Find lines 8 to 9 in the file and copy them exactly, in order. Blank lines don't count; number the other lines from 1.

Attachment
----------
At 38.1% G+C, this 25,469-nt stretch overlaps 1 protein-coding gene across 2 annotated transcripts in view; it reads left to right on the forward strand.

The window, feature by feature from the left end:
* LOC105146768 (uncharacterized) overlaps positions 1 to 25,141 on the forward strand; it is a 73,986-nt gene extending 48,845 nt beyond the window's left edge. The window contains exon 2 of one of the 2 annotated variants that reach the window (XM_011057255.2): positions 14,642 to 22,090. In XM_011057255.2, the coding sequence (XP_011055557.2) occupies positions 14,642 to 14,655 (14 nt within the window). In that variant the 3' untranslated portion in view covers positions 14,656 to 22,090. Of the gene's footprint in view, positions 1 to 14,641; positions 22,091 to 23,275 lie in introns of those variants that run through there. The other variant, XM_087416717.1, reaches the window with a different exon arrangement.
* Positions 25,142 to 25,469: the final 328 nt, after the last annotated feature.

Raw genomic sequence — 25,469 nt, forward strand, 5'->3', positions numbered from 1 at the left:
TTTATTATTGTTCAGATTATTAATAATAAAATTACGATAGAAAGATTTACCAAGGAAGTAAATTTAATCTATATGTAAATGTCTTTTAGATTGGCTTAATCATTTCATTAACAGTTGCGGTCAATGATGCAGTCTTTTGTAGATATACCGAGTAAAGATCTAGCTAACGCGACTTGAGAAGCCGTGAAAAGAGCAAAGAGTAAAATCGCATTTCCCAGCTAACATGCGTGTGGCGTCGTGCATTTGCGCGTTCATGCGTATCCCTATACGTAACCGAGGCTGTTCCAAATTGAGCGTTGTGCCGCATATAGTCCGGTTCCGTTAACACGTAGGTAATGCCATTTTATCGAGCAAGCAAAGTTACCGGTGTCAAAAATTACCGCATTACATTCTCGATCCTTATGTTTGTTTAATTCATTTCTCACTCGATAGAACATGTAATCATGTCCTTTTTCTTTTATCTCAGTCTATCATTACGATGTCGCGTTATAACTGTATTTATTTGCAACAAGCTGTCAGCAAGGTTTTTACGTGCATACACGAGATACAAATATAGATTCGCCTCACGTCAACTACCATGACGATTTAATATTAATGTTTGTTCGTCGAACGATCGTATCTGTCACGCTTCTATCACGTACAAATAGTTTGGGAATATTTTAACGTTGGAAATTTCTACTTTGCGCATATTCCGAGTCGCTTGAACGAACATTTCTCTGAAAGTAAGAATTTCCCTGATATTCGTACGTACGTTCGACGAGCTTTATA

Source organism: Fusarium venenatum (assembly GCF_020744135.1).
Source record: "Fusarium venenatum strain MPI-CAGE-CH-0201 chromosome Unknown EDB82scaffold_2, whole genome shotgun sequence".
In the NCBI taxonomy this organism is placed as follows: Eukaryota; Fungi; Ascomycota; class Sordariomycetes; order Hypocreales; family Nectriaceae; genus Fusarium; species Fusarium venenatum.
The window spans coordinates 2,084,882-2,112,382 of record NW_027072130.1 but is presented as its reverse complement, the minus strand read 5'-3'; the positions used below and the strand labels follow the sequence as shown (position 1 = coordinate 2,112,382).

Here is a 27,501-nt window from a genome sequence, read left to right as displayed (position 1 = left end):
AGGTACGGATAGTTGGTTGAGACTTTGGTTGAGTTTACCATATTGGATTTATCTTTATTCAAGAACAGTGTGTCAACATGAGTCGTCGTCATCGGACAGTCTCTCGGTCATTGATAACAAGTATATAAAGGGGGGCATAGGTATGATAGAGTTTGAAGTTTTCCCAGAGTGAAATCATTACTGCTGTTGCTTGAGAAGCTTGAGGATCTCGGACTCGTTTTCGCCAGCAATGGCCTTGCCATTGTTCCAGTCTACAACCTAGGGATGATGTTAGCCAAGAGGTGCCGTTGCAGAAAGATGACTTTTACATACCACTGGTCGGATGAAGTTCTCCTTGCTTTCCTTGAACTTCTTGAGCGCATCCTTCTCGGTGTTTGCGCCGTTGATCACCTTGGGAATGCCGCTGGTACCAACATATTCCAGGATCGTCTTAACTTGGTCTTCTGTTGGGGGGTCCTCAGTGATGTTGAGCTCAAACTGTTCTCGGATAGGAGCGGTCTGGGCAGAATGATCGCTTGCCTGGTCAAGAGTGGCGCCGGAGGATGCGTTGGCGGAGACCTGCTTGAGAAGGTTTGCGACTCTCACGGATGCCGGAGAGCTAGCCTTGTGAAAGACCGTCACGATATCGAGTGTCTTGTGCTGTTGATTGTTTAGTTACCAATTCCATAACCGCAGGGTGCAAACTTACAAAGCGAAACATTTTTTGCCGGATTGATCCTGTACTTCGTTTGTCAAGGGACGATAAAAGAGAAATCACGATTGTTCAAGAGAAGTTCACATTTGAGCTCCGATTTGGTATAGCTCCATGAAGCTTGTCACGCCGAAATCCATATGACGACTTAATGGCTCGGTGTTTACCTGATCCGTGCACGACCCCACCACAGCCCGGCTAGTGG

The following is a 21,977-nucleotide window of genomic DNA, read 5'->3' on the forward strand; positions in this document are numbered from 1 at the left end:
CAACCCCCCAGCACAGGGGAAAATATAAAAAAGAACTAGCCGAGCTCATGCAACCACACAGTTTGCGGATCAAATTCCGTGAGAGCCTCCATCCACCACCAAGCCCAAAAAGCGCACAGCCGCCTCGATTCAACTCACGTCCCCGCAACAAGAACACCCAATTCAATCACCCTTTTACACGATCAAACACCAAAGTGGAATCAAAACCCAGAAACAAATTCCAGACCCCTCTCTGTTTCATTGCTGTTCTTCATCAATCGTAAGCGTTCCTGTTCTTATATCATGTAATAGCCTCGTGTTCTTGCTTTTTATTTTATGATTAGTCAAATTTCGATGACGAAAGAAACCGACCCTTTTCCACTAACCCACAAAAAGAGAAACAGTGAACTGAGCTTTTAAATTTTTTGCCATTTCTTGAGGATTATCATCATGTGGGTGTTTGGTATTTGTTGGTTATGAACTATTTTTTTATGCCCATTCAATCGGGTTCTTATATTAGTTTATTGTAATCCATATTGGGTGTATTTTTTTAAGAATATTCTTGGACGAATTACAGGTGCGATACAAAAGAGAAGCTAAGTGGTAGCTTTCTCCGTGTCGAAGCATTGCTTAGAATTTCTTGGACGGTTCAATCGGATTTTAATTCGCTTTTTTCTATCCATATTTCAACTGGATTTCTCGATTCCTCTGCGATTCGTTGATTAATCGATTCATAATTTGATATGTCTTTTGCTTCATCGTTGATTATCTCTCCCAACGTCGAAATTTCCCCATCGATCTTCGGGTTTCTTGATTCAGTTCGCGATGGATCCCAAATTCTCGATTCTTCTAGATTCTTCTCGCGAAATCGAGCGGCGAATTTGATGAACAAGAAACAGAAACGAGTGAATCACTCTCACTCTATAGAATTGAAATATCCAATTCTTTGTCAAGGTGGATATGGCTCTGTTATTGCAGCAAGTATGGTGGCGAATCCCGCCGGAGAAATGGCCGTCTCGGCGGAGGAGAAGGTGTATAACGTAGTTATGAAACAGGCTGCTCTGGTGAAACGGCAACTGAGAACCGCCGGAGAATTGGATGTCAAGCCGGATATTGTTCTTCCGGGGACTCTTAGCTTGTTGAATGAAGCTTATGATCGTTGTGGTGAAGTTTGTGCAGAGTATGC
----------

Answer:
Source record: "Fusarium venenatum strain MPI-CAGE-CH-0201 chromosome Unknown EDB82scaffold_2, whole genome shotgun sequence".
In the NCBI taxonomy this organism is placed as follows: Eukaryota; Fungi; Ascomycota; class Sordariomycetes; order Hypocreales; family Nectriaceae; genus Fusarium; species Fusarium venenatum.